Yes, passive voice does have a place in business copy

Other than being known for our sharp wit and dashing good looks, us content writers have something of a reputation for being pretty dry when it comes to tone of voice and grammar standards. That is to say, we’re word nerds. 

But many of these seemingly inconsequential writing rules can in fact have a profound impact on how your business is perceived by your customers and the wider industry, so it’s worth paying attention when you can stomach it. The choice between active and passive voice is a prime example. 

For some, it’s a long-forgotten topic from English lessons, but for others it’s a constant gripe as they wrestle with tone of voice in their press releases, web copy, blog posts and articles. It’s a stylistic decision that can have a radical impact on how your copy is received. 

Most are taught that when writing anything about their business, an ‘active’ tone is a gold standard and should be used at all times. Edits from senior staff with ‘PASSIVE’ written in red are not uncommon. But the reality is far more nuanced, with passive voice having an integral role to play in building better business content.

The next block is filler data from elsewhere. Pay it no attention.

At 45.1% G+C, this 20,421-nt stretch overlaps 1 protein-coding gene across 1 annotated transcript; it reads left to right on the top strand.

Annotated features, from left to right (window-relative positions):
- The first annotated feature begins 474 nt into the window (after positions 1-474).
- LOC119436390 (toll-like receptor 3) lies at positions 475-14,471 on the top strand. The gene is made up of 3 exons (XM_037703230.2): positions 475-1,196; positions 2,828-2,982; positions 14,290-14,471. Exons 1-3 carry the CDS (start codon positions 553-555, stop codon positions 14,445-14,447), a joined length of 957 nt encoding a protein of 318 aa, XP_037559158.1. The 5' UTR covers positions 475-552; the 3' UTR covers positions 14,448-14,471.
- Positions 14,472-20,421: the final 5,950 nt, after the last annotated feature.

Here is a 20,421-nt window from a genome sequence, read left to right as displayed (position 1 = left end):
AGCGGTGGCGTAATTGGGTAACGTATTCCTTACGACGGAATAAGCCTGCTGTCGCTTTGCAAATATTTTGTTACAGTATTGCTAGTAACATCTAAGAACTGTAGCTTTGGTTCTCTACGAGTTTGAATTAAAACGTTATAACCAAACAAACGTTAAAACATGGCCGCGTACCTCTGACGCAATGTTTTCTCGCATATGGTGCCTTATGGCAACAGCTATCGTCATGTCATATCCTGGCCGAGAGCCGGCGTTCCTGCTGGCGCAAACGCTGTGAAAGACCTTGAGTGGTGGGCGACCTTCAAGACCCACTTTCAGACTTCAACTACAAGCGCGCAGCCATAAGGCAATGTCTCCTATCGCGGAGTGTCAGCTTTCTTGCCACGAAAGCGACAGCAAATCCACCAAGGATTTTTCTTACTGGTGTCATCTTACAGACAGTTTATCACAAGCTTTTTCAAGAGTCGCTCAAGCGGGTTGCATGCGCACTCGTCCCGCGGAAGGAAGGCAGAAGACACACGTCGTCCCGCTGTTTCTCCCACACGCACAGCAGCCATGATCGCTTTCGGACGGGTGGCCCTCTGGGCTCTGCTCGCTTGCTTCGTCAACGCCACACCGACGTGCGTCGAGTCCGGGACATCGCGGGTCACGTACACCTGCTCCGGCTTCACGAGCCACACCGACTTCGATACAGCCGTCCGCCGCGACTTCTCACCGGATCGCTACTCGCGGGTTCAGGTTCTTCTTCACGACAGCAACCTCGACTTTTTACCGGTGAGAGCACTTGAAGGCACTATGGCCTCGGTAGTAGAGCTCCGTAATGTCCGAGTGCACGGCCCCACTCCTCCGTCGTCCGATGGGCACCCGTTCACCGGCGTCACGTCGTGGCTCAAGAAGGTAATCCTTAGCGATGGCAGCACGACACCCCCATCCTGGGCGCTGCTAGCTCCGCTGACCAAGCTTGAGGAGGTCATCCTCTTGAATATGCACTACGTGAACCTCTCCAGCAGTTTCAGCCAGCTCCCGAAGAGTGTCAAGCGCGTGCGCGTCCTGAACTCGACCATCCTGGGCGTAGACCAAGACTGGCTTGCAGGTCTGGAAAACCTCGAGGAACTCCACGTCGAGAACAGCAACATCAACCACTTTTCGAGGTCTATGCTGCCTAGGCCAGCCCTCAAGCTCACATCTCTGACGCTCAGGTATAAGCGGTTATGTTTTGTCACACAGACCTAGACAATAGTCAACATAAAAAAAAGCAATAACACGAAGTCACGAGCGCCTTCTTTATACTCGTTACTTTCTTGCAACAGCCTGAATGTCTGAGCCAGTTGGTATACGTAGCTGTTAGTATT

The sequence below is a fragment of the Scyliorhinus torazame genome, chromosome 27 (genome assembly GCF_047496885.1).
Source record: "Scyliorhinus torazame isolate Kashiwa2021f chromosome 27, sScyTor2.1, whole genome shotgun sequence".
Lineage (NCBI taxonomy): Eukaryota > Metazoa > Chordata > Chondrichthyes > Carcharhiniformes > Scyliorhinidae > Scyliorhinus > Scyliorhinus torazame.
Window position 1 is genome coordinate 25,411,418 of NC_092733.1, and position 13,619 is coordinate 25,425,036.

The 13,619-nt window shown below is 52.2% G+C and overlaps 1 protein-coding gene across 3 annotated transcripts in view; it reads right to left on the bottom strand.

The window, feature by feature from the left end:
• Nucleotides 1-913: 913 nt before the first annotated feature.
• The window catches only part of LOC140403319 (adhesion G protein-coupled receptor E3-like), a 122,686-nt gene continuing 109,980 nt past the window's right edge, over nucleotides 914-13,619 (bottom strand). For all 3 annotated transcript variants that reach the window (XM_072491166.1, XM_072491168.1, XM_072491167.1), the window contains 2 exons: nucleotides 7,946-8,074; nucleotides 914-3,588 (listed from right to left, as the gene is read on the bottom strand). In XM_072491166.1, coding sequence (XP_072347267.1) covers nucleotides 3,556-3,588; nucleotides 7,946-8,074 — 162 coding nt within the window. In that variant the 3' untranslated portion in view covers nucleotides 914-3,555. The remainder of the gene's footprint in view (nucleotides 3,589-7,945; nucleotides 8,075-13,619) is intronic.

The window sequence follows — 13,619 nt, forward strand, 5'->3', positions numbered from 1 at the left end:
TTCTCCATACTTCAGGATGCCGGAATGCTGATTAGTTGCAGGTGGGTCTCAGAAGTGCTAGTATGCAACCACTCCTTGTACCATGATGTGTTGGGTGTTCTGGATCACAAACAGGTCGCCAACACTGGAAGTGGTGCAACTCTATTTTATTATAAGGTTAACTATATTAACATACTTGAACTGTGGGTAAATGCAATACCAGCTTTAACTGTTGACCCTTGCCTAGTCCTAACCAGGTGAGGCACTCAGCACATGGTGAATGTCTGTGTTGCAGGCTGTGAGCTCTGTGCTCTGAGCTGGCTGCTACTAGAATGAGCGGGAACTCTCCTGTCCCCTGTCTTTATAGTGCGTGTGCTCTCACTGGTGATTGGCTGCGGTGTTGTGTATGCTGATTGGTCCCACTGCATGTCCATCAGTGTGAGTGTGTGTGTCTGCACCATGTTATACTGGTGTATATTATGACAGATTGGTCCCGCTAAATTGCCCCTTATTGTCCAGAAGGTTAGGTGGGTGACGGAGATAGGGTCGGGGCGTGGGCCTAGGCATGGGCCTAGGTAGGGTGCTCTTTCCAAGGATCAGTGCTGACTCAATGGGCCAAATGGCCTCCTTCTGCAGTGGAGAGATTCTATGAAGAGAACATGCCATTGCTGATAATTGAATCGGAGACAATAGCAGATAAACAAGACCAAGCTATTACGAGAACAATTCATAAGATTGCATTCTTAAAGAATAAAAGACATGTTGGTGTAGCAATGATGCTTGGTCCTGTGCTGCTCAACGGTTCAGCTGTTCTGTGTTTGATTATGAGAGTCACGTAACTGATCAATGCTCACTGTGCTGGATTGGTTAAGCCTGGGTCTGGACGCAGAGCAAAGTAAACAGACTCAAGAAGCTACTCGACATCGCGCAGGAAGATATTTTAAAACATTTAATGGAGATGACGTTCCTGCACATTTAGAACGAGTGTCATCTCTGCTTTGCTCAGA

Given the strength of opinions on the matter, let’s explore these nuances, while highlighting best practices in thought leadership and company announcements.

Understanding active and passive voice

First, a quick primer for the uninitiated, or those who’ve not thought about active and passive voice since they were left sitting in a classroom scratching their heads.

Active voice: In an active sentence, the subject performs the action. This structure is direct, and as a result is often seen as more engaging for readers. For example:

  • “The team [subject] launched [action] the new app [object].”
  • “Our company [subject] improved [action] customer satisfaction [object].”

Passive voice: In a passive sentence, the action is performed upon the subject. This often results in wordier and less dynamic sentences, but can be useful when writing in a more wistful, ‘storytelling’ tone. For example:

  • “The new app [object] was launched [action] by the team [subject].”
  • “Customer satisfaction [object] was improved [action] by our company [subject].”

A trick to spot the difference is that active voice is usually shorter, and the subject usually comes first in the sentence. Passive voice often uses the form of the verb ‘be’, such as ‘was’ or ‘is’ or ‘has been’, and usually ends up in the past tense as a result.

Why active voice is often preferred in business communications

It’s already exceptionally difficult to capture the attention of journalists with a press release, or of prospective customers with website copy, so the more direct tone of active voice can help create a sense of urgency and dynamism that is more likely to keep them reading.